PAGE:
The first rule of security: Always keep your operating system patched and up to date! To my chagrin, I found that even my beloved Linux can be hacked if you fail to keep it up to date. I set up an automated job on my Linux box that downloads any security patches every night at 3am and installs them without human. With Windows, you can get the same general effect by making a point of running the update wizard every night.
Next, you want to remove programs from your computer that are a security risk. Especially: DO NOT USE MICROSOFT OUTLOOK EXPRESS! This program spreads every virus except AIDS (and Microsoft is working on that!). Use Eudora or Netscape Communicator instead -- since most EMAIL viruses are aimed at Outlook Distress, they'll pretty much bounce off of Eudora or Communicator.
If you are running Windows, you should be running a virus scanner. BUY ONE. Do NOT rely on one that a friend gave you! You don't know how old it is, or whether it is virus-infected itself for that matter. Trusting second-hand software with your security is nuts.
UPDATE YOUR VIRUS DEFINITION FILES NIGHTLY! Just as running the Microsoft update wizard nightly is just part of running Windows, updating your virus definition files nightly is also just part of running Windows. If you don't want to do this nightly, don't run Windows. I'm serious.
BUY A BACKUP DEVICE -- AND USE IT! I cannot BELIEVE how many Windows users treat their computers as if they're infallible, and never back up their files to a tape drive, CD-RW, or DVD-RAM! What happens to your files if your computer craps out or gets invaded by a hacker? You guessed it: KAPUT. So buy a tape drive, CD-RW, or DVD-RAM drive, and back up your files (or at least all files changed since the last backup) NIGHTLY using a sensible media rotation scheme (look up "media rotation" at Google for more info).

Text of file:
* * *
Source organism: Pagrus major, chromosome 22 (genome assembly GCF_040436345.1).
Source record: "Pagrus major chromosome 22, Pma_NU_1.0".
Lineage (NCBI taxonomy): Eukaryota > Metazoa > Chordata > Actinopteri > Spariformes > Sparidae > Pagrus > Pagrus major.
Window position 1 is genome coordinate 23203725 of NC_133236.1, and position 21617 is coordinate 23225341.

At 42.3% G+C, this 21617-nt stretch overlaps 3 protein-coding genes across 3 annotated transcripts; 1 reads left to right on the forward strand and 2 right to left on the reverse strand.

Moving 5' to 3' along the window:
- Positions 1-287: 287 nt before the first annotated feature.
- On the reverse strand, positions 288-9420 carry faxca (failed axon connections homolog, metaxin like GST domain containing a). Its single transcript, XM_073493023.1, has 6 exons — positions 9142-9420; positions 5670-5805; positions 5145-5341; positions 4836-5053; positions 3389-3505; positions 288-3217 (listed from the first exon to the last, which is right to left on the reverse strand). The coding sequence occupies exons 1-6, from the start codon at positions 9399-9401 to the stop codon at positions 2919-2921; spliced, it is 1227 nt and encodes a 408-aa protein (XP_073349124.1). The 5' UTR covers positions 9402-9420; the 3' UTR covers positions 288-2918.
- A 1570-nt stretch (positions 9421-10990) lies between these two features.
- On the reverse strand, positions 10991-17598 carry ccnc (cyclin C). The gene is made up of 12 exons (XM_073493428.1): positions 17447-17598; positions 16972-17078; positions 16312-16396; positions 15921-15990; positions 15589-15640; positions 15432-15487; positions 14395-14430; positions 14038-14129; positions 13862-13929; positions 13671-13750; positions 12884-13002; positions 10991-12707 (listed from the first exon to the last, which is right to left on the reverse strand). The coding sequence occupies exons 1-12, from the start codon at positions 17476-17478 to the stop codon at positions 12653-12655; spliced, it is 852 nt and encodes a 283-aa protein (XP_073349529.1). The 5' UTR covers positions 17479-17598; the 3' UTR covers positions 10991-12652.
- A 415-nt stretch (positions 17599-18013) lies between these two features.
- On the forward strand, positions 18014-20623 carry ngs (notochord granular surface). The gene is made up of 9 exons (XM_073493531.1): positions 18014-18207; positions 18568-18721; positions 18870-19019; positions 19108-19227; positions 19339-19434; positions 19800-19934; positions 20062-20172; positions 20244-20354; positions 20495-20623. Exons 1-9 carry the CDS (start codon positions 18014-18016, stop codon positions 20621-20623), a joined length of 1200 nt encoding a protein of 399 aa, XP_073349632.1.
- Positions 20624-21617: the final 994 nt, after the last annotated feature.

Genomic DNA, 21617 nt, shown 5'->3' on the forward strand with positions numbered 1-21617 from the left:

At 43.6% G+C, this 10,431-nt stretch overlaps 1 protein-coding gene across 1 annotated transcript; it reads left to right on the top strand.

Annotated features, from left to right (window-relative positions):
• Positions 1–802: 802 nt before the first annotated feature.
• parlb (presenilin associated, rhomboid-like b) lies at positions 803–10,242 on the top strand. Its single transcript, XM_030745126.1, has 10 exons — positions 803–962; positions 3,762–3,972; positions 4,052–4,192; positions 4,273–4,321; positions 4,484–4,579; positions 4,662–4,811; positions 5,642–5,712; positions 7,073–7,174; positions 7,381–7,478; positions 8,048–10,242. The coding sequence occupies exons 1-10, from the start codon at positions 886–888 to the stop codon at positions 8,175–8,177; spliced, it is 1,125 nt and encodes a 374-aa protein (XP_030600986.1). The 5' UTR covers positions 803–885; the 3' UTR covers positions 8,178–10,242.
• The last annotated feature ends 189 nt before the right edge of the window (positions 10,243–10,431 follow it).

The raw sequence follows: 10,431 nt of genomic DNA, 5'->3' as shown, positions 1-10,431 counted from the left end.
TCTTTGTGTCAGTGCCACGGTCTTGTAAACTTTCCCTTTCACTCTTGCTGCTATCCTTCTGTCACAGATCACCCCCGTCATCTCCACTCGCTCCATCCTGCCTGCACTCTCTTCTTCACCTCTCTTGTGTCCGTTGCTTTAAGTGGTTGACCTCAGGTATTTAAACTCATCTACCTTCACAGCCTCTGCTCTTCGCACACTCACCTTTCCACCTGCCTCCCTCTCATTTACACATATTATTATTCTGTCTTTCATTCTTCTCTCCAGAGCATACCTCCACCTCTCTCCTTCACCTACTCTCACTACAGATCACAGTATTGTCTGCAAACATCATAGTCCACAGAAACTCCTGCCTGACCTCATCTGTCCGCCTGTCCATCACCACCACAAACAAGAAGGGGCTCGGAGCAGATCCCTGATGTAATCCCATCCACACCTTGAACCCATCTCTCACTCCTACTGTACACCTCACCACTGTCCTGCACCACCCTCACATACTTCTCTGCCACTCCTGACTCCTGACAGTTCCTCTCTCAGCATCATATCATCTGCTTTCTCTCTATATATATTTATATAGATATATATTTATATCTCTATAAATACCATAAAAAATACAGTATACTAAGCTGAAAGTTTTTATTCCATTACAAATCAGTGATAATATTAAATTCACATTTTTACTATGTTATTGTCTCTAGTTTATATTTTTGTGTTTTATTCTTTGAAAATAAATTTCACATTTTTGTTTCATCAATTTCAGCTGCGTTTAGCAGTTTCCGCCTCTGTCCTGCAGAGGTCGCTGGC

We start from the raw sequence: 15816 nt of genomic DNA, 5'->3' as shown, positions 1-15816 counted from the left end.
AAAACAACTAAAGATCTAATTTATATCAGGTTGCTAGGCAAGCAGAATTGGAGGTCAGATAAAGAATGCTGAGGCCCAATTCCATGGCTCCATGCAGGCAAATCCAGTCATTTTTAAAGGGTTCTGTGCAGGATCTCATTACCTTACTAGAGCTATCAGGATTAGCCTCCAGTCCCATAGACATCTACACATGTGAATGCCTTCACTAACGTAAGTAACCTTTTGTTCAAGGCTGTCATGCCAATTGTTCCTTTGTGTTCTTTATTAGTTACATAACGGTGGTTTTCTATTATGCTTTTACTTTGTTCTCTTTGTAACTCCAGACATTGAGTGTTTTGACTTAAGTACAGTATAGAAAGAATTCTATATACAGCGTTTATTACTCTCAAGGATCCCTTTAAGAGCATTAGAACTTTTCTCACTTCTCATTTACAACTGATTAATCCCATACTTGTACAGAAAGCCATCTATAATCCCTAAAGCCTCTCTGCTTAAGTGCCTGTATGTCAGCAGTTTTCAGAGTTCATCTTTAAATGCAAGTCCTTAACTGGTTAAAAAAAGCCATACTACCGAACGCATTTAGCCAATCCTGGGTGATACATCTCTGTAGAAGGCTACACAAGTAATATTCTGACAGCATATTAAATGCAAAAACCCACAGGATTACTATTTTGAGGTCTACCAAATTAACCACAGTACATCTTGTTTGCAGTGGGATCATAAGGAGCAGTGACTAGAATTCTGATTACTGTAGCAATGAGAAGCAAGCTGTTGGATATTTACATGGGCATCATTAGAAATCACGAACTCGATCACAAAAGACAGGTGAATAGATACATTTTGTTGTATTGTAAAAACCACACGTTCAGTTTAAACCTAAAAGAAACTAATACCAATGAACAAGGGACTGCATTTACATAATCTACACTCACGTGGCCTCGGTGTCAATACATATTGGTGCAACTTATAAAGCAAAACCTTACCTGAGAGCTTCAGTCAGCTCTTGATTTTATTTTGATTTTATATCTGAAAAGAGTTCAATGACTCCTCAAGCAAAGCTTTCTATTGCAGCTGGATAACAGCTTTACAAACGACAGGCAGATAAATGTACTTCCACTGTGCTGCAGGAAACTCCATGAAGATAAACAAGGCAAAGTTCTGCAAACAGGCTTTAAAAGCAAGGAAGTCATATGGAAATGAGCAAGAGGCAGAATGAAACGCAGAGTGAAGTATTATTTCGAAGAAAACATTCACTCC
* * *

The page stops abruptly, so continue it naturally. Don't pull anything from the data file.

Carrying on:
GET A COOKIE BUSTER. To keep web sites from tracking you, you want a "cookie buster" type program, that intercepts requests to set cookies and asks you whether you want to set it or not. I use the Konquerer browser on Linux, which has a "cookie buster" built in. Note that it is not suggested to "reject all cookies" for all domains, since some applications (such as web shopping carts like at Amazon.com) do not work right without cookies... though there are some domains (such as evidence-eliminator.com) that I have set to "reject all cookies" (for obvious reasons!).
The next thing you probably want to do is install a firewall. If you are connecting to the Internet via a dial-up modem, you have little choice: You are going to have to run one of those "personal firewall" type programs. I have no experience with these on Windows. Most Linux distributions such as Red Hat Linux and Mandrake Linux come set up with a built-in firewall, that you can enable when you install Linux on the computer. If you have a DSL or cable modem connection, I recommend a hardware DSL/cable routers, such as the Linksys Cable/DSL router. I have one. It's a workhorse. I've since moved to OpenBSD for my firewall router, but the LinkSys worked, and worked well (it just wasn't flexible enough for some of the weird things I do, things that you probably don't do).
Now comes the fun part: Setting up encrypted filesystems. On Linux, you can set up an encrypted loopback device using the software that comes with most Linux distributions. Do a swift Google search for the terms "linux encrypted loopback" for more info on that, there is a "HOWTO" available that describes everything you need to do. For Windows, get Scramdisk (Free) or BestCrypt ($89.95) for on-the-fly encrypted disks. What you'll want to do is put any information you do not want compromised onto these encrypted "disks" -- and unencrypt them only when you are actually using the data.
Now, and only now, should you be thinking about "file shredding" products that compete with Evidence Eliminator. What you want is a product that clean out your history file and cache file, which in Windows cannot be put into the encrypted filesystem container. It would also be good if it would clean out your swap file upon shutdown. On Linux, of course, you can put your entire /home directory into the encrypted filesystem container, history file and all, as well as your swap file, so it's not as big a deal there.